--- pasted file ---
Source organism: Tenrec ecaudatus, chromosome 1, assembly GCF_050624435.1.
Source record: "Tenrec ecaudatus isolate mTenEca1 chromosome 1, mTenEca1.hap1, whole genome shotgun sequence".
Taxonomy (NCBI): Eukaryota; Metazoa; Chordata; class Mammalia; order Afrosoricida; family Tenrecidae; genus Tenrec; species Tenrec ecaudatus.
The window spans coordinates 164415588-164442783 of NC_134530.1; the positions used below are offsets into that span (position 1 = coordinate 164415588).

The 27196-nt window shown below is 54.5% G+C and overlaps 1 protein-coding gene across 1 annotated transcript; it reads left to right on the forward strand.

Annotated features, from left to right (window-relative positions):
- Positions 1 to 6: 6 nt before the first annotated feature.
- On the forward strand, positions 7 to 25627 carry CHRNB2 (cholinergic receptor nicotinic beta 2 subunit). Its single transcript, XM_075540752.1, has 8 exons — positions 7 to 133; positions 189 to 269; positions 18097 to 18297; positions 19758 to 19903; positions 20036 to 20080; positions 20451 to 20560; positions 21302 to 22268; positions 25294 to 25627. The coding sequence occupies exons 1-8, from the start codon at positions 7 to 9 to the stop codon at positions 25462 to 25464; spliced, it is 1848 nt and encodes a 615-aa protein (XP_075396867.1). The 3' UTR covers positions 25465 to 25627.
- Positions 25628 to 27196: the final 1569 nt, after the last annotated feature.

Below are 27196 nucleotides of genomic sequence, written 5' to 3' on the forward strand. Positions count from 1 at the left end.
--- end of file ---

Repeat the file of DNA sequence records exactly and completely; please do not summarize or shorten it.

Source organism: Tenrec ecaudatus, chromosome 1, assembly GCF_050624435.1.
Source record: "Tenrec ecaudatus isolate mTenEca1 chromosome 1, mTenEca1.hap1, whole genome shotgun sequence".
Taxonomy (NCBI): Eukaryota; Metazoa; Chordata; class Mammalia; order Afrosoricida; family Tenrecidae; genus Tenrec; species Tenrec ecaudatus.
The window spans coordinates 164415588-164442783 of NC_134530.1; the positions used below are offsets into that span (position 1 = coordinate 164415588).

The 27196-nt window shown below is 54.5% G+C and overlaps 1 protein-coding gene across 1 annotated transcript; it reads left to right on the forward strand.

Annotated features, from left to right (window-relative positions):
- Positions 1 to 6: 6 nt before the first annotated feature.
- On the forward strand, positions 7 to 25627 carry CHRNB2 (cholinergic receptor nicotinic beta 2 subunit). Its single transcript, XM_075540752.1, has 8 exons — positions 7 to 133; positions 189 to 269; positions 18097 to 18297; positions 19758 to 19903; positions 20036 to 20080; positions 20451 to 20560; positions 21302 to 22268; positions 25294 to 25627. The coding sequence occupies exons 1-8, from the start codon at positions 7 to 9 to the stop codon at positions 25462 to 25464; spliced, it is 1848 nt and encodes a 615-aa protein (XP_075396867.1). The 3' UTR covers positions 25465 to 25627.
- Positions 25628 to 27196: the final 1569 nt, after the last annotated feature.

Below are 27196 nucleotides of genomic sequence, written 5' to 3' on the forward strand. Positions count from 1 at the left end.